5. The neighborhood houses cultural and artistic institutions dedicated to conserving the work of Black Americans
Given the large African American presence in Harlem, it’s no surprise that the neighborhood houses some of the city’s most important cultural and artistic institutions dedicated to conserving the work of Black Americans. One such institution is the Schomburg Center for Research in Black Culture, a research library of the New York Public Library system. Founded in 1905 by Arturo Alfonso Schomburg, the center is known today as one of the world’s leading cultural institutions devoted to the research, preservation, and exhibition of materials focused on African Americans, African Diaspora, and African experiences. Schomburg, who immigrated to the United States from Puerto Rico in 1891, wrote prolifically on Caribbean and African-American history.
There’s also the National Black Theatre, which holds the largest collection of Nigerian New Sacred Art in the Western Hemisphere, with featured items including hand-carved wood totems and traditional copper, aluminum, and brass relief art. Formerly located in an abandoned firehouse, the Caribbean Cultural Center African Diaspora Institute (CCCDAI) is an art, culture, education, and media organization that helps to advance cultural equity, racial, and social justice for African descendant communities. The center offers several fellowships every year which support leaders and creators of color.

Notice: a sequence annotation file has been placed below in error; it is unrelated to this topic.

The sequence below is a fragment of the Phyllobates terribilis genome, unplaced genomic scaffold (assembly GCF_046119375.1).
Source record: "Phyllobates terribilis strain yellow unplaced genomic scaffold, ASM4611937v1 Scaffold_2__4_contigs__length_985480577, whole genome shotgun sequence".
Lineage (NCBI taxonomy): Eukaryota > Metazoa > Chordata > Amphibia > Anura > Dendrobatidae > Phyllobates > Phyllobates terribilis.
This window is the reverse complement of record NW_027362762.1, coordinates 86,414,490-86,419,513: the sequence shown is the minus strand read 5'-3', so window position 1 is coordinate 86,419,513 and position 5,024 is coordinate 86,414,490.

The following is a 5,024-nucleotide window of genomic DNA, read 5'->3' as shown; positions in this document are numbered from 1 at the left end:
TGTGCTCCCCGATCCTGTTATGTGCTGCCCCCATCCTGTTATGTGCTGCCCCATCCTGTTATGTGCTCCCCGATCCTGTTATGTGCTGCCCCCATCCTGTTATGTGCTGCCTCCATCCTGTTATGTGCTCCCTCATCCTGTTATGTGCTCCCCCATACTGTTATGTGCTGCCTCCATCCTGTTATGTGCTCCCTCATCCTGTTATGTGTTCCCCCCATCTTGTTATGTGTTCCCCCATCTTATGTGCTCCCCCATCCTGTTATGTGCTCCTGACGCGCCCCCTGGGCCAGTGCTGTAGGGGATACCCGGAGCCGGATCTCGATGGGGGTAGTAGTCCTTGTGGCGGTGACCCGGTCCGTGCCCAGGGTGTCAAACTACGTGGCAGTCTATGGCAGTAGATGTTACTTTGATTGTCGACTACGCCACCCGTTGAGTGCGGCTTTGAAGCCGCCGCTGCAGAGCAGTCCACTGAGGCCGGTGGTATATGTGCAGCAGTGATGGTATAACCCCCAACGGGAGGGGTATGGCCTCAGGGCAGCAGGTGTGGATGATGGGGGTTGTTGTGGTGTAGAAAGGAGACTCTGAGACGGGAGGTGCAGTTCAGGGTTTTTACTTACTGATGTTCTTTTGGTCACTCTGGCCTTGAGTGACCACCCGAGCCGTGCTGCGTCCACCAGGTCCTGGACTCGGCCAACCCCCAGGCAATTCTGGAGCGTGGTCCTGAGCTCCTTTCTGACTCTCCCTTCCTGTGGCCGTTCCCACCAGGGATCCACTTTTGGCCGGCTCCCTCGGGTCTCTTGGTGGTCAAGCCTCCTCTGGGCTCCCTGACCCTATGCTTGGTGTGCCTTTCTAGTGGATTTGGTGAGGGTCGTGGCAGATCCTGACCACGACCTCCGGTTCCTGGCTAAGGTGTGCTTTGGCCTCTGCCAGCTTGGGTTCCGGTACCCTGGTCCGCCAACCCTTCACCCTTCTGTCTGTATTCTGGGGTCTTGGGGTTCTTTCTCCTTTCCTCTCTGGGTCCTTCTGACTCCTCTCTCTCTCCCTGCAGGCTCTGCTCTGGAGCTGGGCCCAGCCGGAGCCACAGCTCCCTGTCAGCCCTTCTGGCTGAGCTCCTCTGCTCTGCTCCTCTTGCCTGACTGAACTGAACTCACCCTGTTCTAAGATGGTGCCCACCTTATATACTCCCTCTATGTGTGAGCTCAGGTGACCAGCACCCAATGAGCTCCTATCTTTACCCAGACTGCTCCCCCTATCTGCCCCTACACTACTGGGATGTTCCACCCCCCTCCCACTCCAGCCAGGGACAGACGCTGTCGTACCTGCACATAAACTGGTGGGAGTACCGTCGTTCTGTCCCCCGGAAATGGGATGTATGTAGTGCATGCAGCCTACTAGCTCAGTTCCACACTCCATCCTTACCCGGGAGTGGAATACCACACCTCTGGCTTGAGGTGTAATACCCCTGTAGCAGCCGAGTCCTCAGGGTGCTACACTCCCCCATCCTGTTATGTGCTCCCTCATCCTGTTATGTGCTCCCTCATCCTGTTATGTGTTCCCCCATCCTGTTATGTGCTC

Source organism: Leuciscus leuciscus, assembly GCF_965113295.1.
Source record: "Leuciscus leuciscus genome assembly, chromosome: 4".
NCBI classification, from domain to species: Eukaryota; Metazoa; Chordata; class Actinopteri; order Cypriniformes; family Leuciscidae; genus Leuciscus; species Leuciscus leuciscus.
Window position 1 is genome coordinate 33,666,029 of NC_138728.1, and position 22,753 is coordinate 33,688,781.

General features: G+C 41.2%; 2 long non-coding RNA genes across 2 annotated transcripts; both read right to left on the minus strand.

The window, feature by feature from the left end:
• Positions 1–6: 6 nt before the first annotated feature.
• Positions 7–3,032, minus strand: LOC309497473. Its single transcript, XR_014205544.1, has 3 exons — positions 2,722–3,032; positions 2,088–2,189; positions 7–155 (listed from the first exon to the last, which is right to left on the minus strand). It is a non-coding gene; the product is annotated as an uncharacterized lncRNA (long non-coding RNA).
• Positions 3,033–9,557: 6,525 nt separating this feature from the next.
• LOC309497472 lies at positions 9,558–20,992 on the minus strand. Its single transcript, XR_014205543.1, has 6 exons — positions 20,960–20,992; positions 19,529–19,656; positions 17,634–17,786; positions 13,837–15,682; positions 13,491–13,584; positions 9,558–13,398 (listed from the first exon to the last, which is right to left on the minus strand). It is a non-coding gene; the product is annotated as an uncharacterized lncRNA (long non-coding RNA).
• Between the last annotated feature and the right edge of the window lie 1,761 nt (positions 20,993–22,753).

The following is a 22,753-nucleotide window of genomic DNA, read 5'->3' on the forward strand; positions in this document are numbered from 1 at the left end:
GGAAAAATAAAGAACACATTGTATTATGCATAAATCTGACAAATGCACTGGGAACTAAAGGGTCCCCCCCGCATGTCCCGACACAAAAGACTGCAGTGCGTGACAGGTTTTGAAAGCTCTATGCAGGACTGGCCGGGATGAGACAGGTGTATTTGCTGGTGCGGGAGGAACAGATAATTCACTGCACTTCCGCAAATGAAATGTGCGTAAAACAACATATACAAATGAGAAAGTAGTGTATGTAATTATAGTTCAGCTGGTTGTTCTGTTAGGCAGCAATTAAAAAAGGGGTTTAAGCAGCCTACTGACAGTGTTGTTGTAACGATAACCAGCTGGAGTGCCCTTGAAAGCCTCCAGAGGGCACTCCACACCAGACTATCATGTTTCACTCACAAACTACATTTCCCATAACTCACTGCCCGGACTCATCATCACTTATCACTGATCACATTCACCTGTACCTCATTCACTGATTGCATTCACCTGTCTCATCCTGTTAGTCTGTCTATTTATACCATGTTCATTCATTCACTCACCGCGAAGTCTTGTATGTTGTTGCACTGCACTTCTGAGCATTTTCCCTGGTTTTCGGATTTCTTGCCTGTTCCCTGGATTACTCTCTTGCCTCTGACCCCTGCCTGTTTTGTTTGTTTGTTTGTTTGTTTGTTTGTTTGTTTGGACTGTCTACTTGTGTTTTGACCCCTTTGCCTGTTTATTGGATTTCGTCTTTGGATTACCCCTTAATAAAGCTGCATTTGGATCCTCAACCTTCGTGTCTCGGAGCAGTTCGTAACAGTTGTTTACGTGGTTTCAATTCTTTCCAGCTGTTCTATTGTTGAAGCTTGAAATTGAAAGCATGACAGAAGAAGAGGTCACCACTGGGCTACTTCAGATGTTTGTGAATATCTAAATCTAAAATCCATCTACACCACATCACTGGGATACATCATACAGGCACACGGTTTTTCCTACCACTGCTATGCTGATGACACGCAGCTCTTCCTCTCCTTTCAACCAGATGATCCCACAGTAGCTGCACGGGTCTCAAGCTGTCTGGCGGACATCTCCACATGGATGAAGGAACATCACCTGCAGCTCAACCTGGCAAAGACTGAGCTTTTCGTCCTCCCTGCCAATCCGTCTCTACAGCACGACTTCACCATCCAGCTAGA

Over the years, the Studio Museum in Harlem has displayed multiple exhibits commenting on the issues affecting Black Americans, including a 1985 display entitled Tradition and Conflict: Images of a Turbulent Decade 1963-1973, which featured the work of artists grappling with the Civil Rights Movement and its aftermath.